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Noah's Ark, in 'Cursur o Werld'

Noah's Ark, in 'Cursur o Werld'

Medium: Ink and pigments on vellum

Date: 1390

Shelfmark: Cotton MS Vespasian A III

Item number: f.12v

Length: 22.2

Width: 14

Scale: Centimetres

Genre: Illuminated manuscript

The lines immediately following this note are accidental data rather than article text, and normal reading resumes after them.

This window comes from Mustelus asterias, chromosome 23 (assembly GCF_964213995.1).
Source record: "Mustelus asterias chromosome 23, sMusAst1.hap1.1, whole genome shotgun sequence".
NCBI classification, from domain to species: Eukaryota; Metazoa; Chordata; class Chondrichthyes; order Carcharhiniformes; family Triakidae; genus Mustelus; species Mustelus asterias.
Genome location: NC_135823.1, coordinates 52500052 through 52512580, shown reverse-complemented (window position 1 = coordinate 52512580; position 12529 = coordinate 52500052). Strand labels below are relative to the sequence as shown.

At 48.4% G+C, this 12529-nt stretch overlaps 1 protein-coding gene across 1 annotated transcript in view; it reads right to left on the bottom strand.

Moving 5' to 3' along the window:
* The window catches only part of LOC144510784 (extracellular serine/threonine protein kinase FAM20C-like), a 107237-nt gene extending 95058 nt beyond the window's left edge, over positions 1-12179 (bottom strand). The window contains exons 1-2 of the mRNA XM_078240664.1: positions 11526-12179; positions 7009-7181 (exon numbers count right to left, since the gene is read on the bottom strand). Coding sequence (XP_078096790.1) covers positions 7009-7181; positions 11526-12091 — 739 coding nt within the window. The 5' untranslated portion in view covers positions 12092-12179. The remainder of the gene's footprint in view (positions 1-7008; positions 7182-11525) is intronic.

A long poem on the history of the world based on the Bible, 'Cursur o Werld' or 'Cursor Mundi' is written in a northern dialect of English. The author gives his reason for writing in English: 'for love of the English people of Merry England', so that those unable to read French could still enjoy this world history which "almost over-rennes it all." An enjoyable work it is, too, because its late 13th-century author, who may have been in or near Durham, drew heavily upon the lively, entertaining material of contemporary legends, some of which he translated directly. It could be seen as a religious alternative to the very popular contemporary romances. The author takes as his main theme the Virgin Mary, who is "man's best lover" and brings in nearly every contemporary religious question in which any average person might have an interest. An inscription in the manuscript records that it belonged to William Cosyn, of Lincolnshire, in the late 14th century. It was copied by more than one scribe and not all at once. This page is from one of the sections on Old Testament events. Squeezed in between the two columns of writing and in the lower margin, a simple sketch shows Noah's Ark, with its rudder and a cross atop its mast, signaling the Christian morals toward which the 'Cursur o Werld' is directed.

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